Jillian Shapiro, a third-year graduate student at the Icahn School of Medicine at Mount Sinai, has been named to the second annual Forbes "30 Under 30" list in "Science and Health." The honorees "reflect the way that the health care landscape is transforming for the better, opening up to revolutionary new ideas and new approaches," according to the editors of Forbes.
Ms. Shapiro, 25, a native of Rochester, New York, discovered a new molecular pathway that can be used to deliver small interfering RNA (siRNA) into cells that could have significant implications in the development of future therapeutics across disease types. Present technology uses nuclear viruses that cause a number of problems such as genome integration and bottlenecking of nuclear export that can be averted by Ms. Shapiro's method. Equally important, the research reveals a way to produce very high levels of the desired small RNAs without impacting the normal small RNA profile.
Her discovery was so significant that her thesis committee granted her permission to defend her PhD after only two years instead of the normal five, but she has decided to continue in the lab until her final paper is accepted, likely in the Spring of 2013.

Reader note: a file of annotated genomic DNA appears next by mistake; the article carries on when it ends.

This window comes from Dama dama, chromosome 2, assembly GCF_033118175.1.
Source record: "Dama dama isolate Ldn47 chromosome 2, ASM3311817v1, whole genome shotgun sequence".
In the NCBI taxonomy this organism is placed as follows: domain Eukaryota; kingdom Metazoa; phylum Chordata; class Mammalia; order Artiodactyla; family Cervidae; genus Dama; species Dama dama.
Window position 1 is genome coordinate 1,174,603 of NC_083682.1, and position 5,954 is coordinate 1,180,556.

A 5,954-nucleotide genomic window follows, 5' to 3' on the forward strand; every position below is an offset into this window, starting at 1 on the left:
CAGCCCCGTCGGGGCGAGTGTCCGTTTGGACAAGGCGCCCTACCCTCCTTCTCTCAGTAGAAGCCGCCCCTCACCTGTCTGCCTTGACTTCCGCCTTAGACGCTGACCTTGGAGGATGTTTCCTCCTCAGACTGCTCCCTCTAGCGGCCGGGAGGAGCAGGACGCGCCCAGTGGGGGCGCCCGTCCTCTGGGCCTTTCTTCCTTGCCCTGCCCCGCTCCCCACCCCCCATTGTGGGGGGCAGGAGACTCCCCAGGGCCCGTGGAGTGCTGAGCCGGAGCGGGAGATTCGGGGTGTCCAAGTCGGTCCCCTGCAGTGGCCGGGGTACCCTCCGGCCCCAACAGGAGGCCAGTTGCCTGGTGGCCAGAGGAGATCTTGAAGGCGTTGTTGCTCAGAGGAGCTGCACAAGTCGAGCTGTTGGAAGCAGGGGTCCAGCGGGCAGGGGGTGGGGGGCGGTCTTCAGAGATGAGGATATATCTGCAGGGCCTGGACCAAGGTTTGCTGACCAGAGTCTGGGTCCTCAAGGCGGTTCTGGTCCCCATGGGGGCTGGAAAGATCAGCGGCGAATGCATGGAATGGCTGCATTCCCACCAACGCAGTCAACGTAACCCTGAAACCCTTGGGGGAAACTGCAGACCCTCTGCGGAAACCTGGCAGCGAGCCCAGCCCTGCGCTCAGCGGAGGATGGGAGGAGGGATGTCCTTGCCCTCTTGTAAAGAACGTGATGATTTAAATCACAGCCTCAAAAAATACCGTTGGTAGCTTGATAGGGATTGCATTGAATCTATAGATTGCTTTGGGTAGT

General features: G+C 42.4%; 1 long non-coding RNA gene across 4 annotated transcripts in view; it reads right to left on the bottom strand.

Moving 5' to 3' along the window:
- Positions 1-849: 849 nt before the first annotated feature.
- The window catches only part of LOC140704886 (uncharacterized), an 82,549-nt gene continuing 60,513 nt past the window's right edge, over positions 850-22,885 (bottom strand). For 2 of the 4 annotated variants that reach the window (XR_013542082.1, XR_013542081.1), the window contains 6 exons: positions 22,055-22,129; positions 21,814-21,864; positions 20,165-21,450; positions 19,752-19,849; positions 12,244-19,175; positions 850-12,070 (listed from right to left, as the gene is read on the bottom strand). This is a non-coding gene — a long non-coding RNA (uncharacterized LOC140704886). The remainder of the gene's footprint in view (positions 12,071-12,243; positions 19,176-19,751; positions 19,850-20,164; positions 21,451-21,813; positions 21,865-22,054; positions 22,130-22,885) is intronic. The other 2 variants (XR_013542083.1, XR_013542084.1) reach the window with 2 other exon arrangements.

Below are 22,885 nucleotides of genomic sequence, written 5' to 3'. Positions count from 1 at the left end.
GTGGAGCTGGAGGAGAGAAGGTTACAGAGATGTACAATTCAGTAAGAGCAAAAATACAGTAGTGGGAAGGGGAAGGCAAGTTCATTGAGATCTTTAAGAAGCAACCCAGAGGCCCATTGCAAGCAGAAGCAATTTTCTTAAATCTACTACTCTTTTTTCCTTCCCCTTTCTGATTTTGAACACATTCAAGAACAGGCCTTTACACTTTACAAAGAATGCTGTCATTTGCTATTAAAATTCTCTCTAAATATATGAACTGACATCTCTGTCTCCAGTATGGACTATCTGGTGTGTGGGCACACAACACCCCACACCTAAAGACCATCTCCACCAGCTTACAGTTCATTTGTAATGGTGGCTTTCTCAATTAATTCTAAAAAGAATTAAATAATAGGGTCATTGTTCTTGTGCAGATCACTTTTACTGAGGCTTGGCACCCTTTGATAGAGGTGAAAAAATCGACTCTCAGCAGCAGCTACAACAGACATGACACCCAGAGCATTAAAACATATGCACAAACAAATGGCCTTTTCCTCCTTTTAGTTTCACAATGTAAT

"Being named to the Forbes list is such an extraordinary honor," said Ms. Shapiro. "It is incredibly rewarding to have all of my hard work and dedication to research recognized in such a prestigious fashion, especially as a graduate student."
Ms. Shapiro participated in the Summer Undergraduate Research Program (SURP), a fellowship offered by the Icahn School of Medicine at Mount Sinai, the summer after her junior year at New York University. She stayed on in the lab during her senior year performing research full time while simultaneously finishing her undergraduate degree. Following her graduation, she officially joined the lab of Benjamin tenOever, PhD, Irene and Arthur Fishberg Professor of Medicine.
"I am delighted that Forbes recognizes the significance of Jillian Shapiro's research and the amazing accomplishment of having achieved this success by the age of 25," said Dr. tenOever. "I am incredibly proud of Jillian for these achievements and have no doubt that she will continue producing this type of paradigm-shifting research. This recognition is very well deserved and speaks volumes to the strength of Mount Sinai and the Department of Microbiology."
Dr. tenOever's lab broadly focuses on the molecular interactions between viruses and their host. The overall objective of this lab is to gain a thorough understanding of the molecular basis of virus disease in an effort to generate improved vaccines and therapeutics, something Jillian's research embodies.
Ms. Shapiro has already published two first-author papers in RNA and two second-author papers, in Cell Host and Microbe and Molecular Therapy and is working on her third first-author paper.
|Contact: Jeanne Bernard|
The Mount Sinai Hospital / Mount Sinai School of Medicine